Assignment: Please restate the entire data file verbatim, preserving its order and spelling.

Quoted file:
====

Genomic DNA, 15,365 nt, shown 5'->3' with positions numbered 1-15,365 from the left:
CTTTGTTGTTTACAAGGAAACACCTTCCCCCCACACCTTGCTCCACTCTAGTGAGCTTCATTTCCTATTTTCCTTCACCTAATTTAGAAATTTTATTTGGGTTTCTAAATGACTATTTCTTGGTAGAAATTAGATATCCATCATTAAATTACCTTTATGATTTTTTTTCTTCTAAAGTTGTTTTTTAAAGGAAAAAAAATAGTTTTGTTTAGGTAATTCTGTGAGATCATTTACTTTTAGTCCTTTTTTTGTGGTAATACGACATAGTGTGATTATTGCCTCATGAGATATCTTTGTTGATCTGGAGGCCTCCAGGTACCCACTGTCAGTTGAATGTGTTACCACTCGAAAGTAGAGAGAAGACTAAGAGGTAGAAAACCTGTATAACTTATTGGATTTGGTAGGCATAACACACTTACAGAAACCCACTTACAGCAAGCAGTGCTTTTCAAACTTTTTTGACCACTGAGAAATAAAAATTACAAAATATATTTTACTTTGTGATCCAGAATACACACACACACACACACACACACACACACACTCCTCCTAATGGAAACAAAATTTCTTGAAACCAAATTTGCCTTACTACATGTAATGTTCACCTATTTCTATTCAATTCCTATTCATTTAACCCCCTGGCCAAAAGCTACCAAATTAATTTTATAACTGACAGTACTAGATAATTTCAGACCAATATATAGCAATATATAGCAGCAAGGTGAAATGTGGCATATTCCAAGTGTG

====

Genomic DNA, 15,365 nt, shown 5'->3' with positions numbered 1-15,365 from the left:
CTTTGTTGTTTACAAGGAAACACCTTCCCCCCACACCTTGCTCCACTCTAGTGAGCTTCATTTCCTATTTTCCTTCACCTAATTTAGAAATTTTATTTGGGTTTCTAAATGACTATTTCTTGGTAGAAATTAGATATCCATCATTAAATTACCTTTATGATTTTTTTTCTTCTAAAGTTGTTTTTTAAAGGAAAAAAAATAGTTTTGTTTAGGTAATTCTGTGAGATCATTTACTTTTAGTCCTTTTTTTGTGGTAATACGACATAGTGTGATTATTGCCTCATGAGATATCTTTGTTGATCTGGAGGCCTCCAGGTACCCACTGTCAGTTGAATGTGTTACCACTCGAAAGTAGAGAGAAGACTAAGAGGTAGAAAACCTGTATAACTTATTGGATTTGGTAGGCATAACACACTTACAGAAACCCACTTACAGCAAGCAGTGCTTTTCAAACTTTTTTGACCACTGAGAAATAAAAATTACAAAATATATTTTACTTTGTGATCCAGAATACACACACACACACACACACACACACACACACTCCTCCTAATGGAAACAAAATTTCTTGAAACCAAATTTGCCTTACTACATGTAATGTTCACCTATTTCTATTCAATTCCTATTCATTTAACCCCCTGGCCAAAAGCTACCAAATTAATTTTATAACTGACAGTACTAGATAATTTCAGACCAATATATAGCAATATATAGCAGCAAGGTGAAATGTGGCATATTCCAAGTGTG